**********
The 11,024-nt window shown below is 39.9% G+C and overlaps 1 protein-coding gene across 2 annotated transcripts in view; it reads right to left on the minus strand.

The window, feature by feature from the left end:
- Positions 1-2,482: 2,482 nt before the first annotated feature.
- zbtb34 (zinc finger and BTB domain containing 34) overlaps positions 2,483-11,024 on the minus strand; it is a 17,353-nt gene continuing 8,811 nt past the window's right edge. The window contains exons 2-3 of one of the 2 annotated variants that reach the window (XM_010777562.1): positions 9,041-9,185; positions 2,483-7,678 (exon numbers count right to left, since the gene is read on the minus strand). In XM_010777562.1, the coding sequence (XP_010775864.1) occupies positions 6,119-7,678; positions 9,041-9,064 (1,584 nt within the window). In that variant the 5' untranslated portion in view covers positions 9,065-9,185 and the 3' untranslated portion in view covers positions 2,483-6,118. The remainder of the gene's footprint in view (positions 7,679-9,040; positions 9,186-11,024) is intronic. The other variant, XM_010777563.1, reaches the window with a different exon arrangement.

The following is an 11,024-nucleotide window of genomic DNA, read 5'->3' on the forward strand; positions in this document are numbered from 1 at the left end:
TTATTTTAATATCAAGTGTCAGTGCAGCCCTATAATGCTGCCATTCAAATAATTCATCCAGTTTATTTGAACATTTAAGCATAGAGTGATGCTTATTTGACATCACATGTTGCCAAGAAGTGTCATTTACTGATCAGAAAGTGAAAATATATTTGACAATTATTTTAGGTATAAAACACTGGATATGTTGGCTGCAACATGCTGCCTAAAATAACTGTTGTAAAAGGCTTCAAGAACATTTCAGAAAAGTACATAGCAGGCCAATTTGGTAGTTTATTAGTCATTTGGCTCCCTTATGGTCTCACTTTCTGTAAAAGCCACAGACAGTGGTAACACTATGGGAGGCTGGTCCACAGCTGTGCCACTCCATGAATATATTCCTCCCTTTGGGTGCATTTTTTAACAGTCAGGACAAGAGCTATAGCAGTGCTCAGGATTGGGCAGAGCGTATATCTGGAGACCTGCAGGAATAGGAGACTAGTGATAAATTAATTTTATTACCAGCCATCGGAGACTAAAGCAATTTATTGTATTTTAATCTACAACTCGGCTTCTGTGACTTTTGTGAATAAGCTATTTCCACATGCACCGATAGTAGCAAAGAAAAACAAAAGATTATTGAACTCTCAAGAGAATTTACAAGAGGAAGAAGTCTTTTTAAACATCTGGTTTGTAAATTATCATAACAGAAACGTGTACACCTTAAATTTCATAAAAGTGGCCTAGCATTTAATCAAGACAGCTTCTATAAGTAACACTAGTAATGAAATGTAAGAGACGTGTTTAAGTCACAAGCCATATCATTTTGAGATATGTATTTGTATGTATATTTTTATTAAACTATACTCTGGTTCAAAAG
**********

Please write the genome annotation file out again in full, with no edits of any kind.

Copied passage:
The 11,024-nt window shown below is 39.9% G+C and overlaps 1 protein-coding gene across 2 annotated transcripts in view; it reads right to left on the minus strand.

The window, feature by feature from the left end:
- Positions 1-2,482: 2,482 nt before the first annotated feature.
- zbtb34 (zinc finger and BTB domain containing 34) overlaps positions 2,483-11,024 on the minus strand; it is a 17,353-nt gene continuing 8,811 nt past the window's right edge. The window contains exons 2-3 of one of the 2 annotated variants that reach the window (XM_010777562.1): positions 9,041-9,185; positions 2,483-7,678 (exon numbers count right to left, since the gene is read on the minus strand). In XM_010777562.1, the coding sequence (XP_010775864.1) occupies positions 6,119-7,678; positions 9,041-9,064 (1,584 nt within the window). In that variant the 5' untranslated portion in view covers positions 9,065-9,185 and the 3' untranslated portion in view covers positions 2,483-6,118. The remainder of the gene's footprint in view (positions 7,679-9,040; positions 9,186-11,024) is intronic. The other variant, XM_010777563.1, reaches the window with a different exon arrangement.

The following is an 11,024-nucleotide window of genomic DNA, read 5'->3' on the forward strand; positions in this document are numbered from 1 at the left end:
TTATTTTAATATCAAGTGTCAGTGCAGCCCTATAATGCTGCCATTCAAATAATTCATCCAGTTTATTTGAACATTTAAGCATAGAGTGATGCTTATTTGACATCACATGTTGCCAAGAAGTGTCATTTACTGATCAGAAAGTGAAAATATATTTGACAATTATTTTAGGTATAAAACACTGGATATGTTGGCTGCAACATGCTGCCTAAAATAACTGTTGTAAAAGGCTTCAAGAACATTTCAGAAAAGTACATAGCAGGCCAATTTGGTAGTTTATTAGTCATTTGGCTCCCTTATGGTCTCACTTTCTGTAAAAGCCACAGACAGTGGTAACACTATGGGAGGCTGGTCCACAGCTGTGCCACTCCATGAATATATTCCTCCCTTTGGGTGCATTTTTTAACAGTCAGGACAAGAGCTATAGCAGTGCTCAGGATTGGGCAGAGCGTATATCTGGAGACCTGCAGGAATAGGAGACTAGTGATAAATTAATTTTATTACCAGCCATCGGAGACTAAAGCAATTTATTGTATTTTAATCTACAACTCGGCTTCTGTGACTTTTGTGAATAAGCTATTTCCACATGCACCGATAGTAGCAAAGAAAAACAAAAGATTATTGAACTCTCAAGAGAATTTACAAGAGGAAGAAGTCTTTTTAAACATCTGGTTTGTAAATTATCATAACAGAAACGTGTACACCTTAAATTTCATAAAAGTGGCCTAGCATTTAATCAAGACAGCTTCTATAAGTAACACTAGTAATGAAATGTAAGAGACGTGTTTAAGTCACAAGCCATATCATTTTGAGATATGTATTTGTATGTATATTTTTATTAAACTATACTCTGGTTCAAAAG